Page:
New Delhi regains toehold in Kabul a year after pulling out

Updated on Dec 04, 2022 05:50 AM IST

The feedback from the Indian side was one of several key factors that played a part in the Japanese government’s decision to resume limited diplomatic activity in Kabul on October 21, people familiar with the matter said.

New Delhi had re-established a diplomatic presence in Kabul in June 2022. (Ajay Aggarwal /HT PHOTO)
New Delhi had re-established a diplomatic presence in Kabul in June 2022. (Ajay Aggarwal /HT PHOTO)
By, New Delhi

When Japan was mulling the reopening of its embassy in Afghanistan this year, its diplomats reached out to their Indian counterparts for an assessment of the situation on the ground since New Delhi had re-established a diplomatic presence in Kabul in June 2022.

The feedback from the Indian side was one of several key factors that played a part in the Japanese government’s decision to resume limited diplomatic activity in Kabul on October 21, people familiar with the matter said.

The development was reflective of the way the Indian side has been able to regain a toehold in the Afghan capital a little more than a year after completely pulling its diplomats and other staff out of Afghanistan following the Taliban’s takeover of the country in mid-August 2021. That move was publicly questioned by foreign policy experts and former diplomats with expertise in Afghanistan.

India’s withdrawal from Kabul after the collapse of the Ashraf Ghani government enhanced fears that Pakistan, whose foreign policy and security establishments have always had a stated position of reducing India’s influence in Afghanistan and using that country as “strategic depth”, would have a free sway. Such fears were driven by close links between elements in the Afghan Taliban and the Pakistani military, and then Inter-Services Intelligence (ISI) chief Faiz Hameed had visited Kabul in September 2021 to help in the formation of a new administration.

But a year later, the people cited above said, tensions between the Afghan Taliban and the Pakistani military have grown due to various factors, ranging from the Taliban’s refusal to accept the Durand Line as the international border, activities of the Tehreek-e-Taliban Pakistan (TTP), which has some 4,000 fighters in Afghan territory, and border skirmishes that have killed several Pakistani personnel.

The Pakistani side had hoped the Afghan Taliban would influence the TTP to agree to a peace deal, but the Pakistani Taliban on November 28 called off a ceasefire finalised in June and said it would resume attacks across Pakistan. The first suicide attack by the TTP in Balochistan on November 30 targeted security personnel guarding polio workers and killed three people.

The TTP has claimed 267 attacks in Pakistan between September 2021 and April 2022, including 42 in January and 54 in April, according to The Khorasan Diary, a news and research organisation that studies terrorism. Islamabad-based Pak Institute for Peace Studies (PIPS) says there has been a 50% surge in terror attacks in Pakistan in the year since the Taliban took over Afghanistan.

Disputed sections of the Afghanistan-Pakistan border have witnessed several clashes and a Pakistani soldier was killed and two others were injured in an incident at the Spin Boldak-Chaman border crossing on November 13. Videos have emerged of Taliban fighters removing barbed-wire fencing at several places along the Durand Line.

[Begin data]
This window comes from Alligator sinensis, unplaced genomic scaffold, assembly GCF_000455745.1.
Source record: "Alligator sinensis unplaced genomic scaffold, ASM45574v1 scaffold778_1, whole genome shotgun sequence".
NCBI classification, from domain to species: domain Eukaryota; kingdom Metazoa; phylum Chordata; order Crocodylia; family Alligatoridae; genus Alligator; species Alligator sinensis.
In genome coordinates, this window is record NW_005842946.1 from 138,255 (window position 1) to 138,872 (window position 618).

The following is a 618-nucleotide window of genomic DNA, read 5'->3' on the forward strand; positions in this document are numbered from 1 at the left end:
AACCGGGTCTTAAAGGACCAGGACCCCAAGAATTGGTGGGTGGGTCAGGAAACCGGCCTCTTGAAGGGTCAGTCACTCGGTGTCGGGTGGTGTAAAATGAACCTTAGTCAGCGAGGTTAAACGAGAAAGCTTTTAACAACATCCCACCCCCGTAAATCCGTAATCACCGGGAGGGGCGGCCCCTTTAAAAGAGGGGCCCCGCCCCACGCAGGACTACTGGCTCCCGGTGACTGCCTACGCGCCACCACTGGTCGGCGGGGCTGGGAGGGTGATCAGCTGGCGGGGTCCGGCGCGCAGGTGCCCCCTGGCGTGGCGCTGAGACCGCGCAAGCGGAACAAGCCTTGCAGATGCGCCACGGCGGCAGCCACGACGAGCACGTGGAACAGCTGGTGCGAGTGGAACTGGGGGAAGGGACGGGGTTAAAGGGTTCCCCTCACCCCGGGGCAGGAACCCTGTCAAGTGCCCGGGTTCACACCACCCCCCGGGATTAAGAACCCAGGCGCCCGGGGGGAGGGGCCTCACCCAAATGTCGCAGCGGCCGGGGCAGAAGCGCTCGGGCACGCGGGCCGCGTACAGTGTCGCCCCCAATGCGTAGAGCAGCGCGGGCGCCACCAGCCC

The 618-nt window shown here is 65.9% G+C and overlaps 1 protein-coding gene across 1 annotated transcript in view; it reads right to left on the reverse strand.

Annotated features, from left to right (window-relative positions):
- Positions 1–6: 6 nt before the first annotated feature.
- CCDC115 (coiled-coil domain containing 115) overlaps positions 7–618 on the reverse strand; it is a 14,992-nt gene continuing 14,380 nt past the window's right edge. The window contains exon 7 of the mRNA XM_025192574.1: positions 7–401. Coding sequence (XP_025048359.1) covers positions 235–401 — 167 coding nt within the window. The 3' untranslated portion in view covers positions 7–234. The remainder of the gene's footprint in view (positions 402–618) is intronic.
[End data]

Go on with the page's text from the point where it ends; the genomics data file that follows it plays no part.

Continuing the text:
India’s presence in Afghanistan, however, remains a sensitive issue, with a majority of the “technical team” deployed in Kabul being security personnel sent in to guard the small number of middle-ranking diplomats who are largely focused on ways to help the Afghan people grappling with humanitarian and economic crises.

During a meeting with visiting Indian officials in Kabul in June this year, Taliban acting “interior minister” Sirajuddin Haqqani claimed his group would take action in the event of any anti-India attack even if there was concrete information linking such an attack to Rawalpindi, two people familiar with the discussions said.

The people cited above said such claims were taken with a pinch of salt. They added the Indian side decided to return to Kabul only after a comprehensive assessment of security threats because having a presence on Afghan soil allows New Delhi to better track all the latest developments.

In a sign that India has no plans to establish diplomatic ties with the current set up in Kabul, the head of the Indian officials at the embassy is referred to as “HoT” (Head of Technical Team), though some Taliban functionaries in the urban development ministry sought to project him as the “chargés d’affaires” in media reports.

There are also currently no plans to restart development projects, largely because of the lack of official banking channels for routing funds and the absence of measures to track the use of funds, or to resume air corridors for trade as there is no insurance for international flights, the people said. The only flights between India and Afghanistan are charters largely operated by Kam Air.

Sameer Patil, senior fellow at the Observer Research Foundation (ORF), emphasised the importance of even the limited Indian presence in Kabul but recalled India’s complicated history in dealing with the Taliban.

“India’s presence in Kabul is a recognition of the critical power dynamics evolving in the region, some of which are in India’s favour while others are not. Therefore, the Indian side should be careful in charting out its next steps vis-a-vis the Afghan Taliban and Afghanistan,” he said.

Get Latest India Newsalong with Latest Newsand Top Headlinesfrom India and around the world.
SHARE THIS ARTICLE ON
SHARE
Story Saved
OPEN APP
×
Saved Articles
Following
My Reads
My Offers
Sign out
New Delhi 0C
Sunday, February 05, 2023
Start 15 Days Free Trial Subscribe Now
Register Free and get Exciting Deals